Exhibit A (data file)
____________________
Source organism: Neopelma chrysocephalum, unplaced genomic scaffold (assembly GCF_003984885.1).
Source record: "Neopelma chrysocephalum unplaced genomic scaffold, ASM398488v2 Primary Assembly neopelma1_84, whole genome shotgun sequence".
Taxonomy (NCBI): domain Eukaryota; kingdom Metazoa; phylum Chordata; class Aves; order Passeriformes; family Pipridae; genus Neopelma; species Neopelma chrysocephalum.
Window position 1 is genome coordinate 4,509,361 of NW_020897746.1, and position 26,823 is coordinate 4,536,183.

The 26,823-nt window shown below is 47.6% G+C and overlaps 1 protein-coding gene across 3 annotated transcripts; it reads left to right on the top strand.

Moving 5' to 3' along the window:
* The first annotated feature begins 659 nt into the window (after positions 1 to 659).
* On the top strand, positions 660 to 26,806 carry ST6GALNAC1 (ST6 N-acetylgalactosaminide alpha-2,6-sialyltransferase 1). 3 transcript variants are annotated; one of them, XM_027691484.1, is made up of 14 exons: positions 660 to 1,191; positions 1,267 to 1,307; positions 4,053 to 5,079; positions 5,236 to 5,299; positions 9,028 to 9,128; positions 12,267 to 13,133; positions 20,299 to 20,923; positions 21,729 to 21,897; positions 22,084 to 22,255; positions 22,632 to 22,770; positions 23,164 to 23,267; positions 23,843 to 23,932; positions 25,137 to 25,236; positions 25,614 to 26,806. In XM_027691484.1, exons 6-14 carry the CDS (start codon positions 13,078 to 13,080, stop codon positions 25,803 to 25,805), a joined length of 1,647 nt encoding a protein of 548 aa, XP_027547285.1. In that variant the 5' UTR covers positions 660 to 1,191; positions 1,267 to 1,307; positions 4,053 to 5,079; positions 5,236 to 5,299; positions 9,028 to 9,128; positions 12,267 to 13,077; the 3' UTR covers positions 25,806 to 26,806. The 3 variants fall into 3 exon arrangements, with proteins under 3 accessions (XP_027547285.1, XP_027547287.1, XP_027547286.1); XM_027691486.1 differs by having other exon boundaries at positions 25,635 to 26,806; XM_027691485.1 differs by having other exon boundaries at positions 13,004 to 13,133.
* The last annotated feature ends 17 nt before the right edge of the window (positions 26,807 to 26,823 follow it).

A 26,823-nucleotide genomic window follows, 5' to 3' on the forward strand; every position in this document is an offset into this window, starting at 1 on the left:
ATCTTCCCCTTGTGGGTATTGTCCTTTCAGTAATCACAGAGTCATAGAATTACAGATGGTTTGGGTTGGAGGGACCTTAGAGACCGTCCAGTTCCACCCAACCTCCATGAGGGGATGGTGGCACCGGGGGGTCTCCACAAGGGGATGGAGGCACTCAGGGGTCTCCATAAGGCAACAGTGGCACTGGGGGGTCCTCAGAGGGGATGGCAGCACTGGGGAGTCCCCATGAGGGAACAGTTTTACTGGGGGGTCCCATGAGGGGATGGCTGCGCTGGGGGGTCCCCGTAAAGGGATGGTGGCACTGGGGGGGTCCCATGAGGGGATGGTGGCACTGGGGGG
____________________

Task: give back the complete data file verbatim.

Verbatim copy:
Source organism: Neopelma chrysocephalum, unplaced genomic scaffold (assembly GCF_003984885.1).
Source record: "Neopelma chrysocephalum unplaced genomic scaffold, ASM398488v2 Primary Assembly neopelma1_84, whole genome shotgun sequence".
Taxonomy (NCBI): domain Eukaryota; kingdom Metazoa; phylum Chordata; class Aves; order Passeriformes; family Pipridae; genus Neopelma; species Neopelma chrysocephalum.
Window position 1 is genome coordinate 4,509,361 of NW_020897746.1, and position 26,823 is coordinate 4,536,183.

The 26,823-nt window shown below is 47.6% G+C and overlaps 1 protein-coding gene across 3 annotated transcripts; it reads left to right on the top strand.

Moving 5' to 3' along the window:
* The first annotated feature begins 659 nt into the window (after positions 1 to 659).
* On the top strand, positions 660 to 26,806 carry ST6GALNAC1 (ST6 N-acetylgalactosaminide alpha-2,6-sialyltransferase 1). 3 transcript variants are annotated; one of them, XM_027691484.1, is made up of 14 exons: positions 660 to 1,191; positions 1,267 to 1,307; positions 4,053 to 5,079; positions 5,236 to 5,299; positions 9,028 to 9,128; positions 12,267 to 13,133; positions 20,299 to 20,923; positions 21,729 to 21,897; positions 22,084 to 22,255; positions 22,632 to 22,770; positions 23,164 to 23,267; positions 23,843 to 23,932; positions 25,137 to 25,236; positions 25,614 to 26,806. In XM_027691484.1, exons 6-14 carry the CDS (start codon positions 13,078 to 13,080, stop codon positions 25,803 to 25,805), a joined length of 1,647 nt encoding a protein of 548 aa, XP_027547285.1. In that variant the 5' UTR covers positions 660 to 1,191; positions 1,267 to 1,307; positions 4,053 to 5,079; positions 5,236 to 5,299; positions 9,028 to 9,128; positions 12,267 to 13,077; the 3' UTR covers positions 25,806 to 26,806. The 3 variants fall into 3 exon arrangements, with proteins under 3 accessions (XP_027547285.1, XP_027547287.1, XP_027547286.1); XM_027691486.1 differs by having other exon boundaries at positions 25,635 to 26,806; XM_027691485.1 differs by having other exon boundaries at positions 13,004 to 13,133.
* The last annotated feature ends 17 nt before the right edge of the window (positions 26,807 to 26,823 follow it).

A 26,823-nucleotide genomic window follows, 5' to 3' on the forward strand; every position in this document is an offset into this window, starting at 1 on the left:
ATCTTCCCCTTGTGGGTATTGTCCTTTCAGTAATCACAGAGTCATAGAATTACAGATGGTTTGGGTTGGAGGGACCTTAGAGACCGTCCAGTTCCACCCAACCTCCATGAGGGGATGGTGGCACCGGGGGGTCTCCACAAGGGGATGGAGGCACTCAGGGGTCTCCATAAGGCAACAGTGGCACTGGGGGGTCCTCAGAGGGGATGGCAGCACTGGGGAGTCCCCATGAGGGAACAGTTTTACTGGGGGGTCCCATGAGGGGATGGCTGCGCTGGGGGGTCCCCGTAAAGGGATGGTGGCACTGGGGGGGTCCCATGAGGGGATGGTGGCACTGGGGGG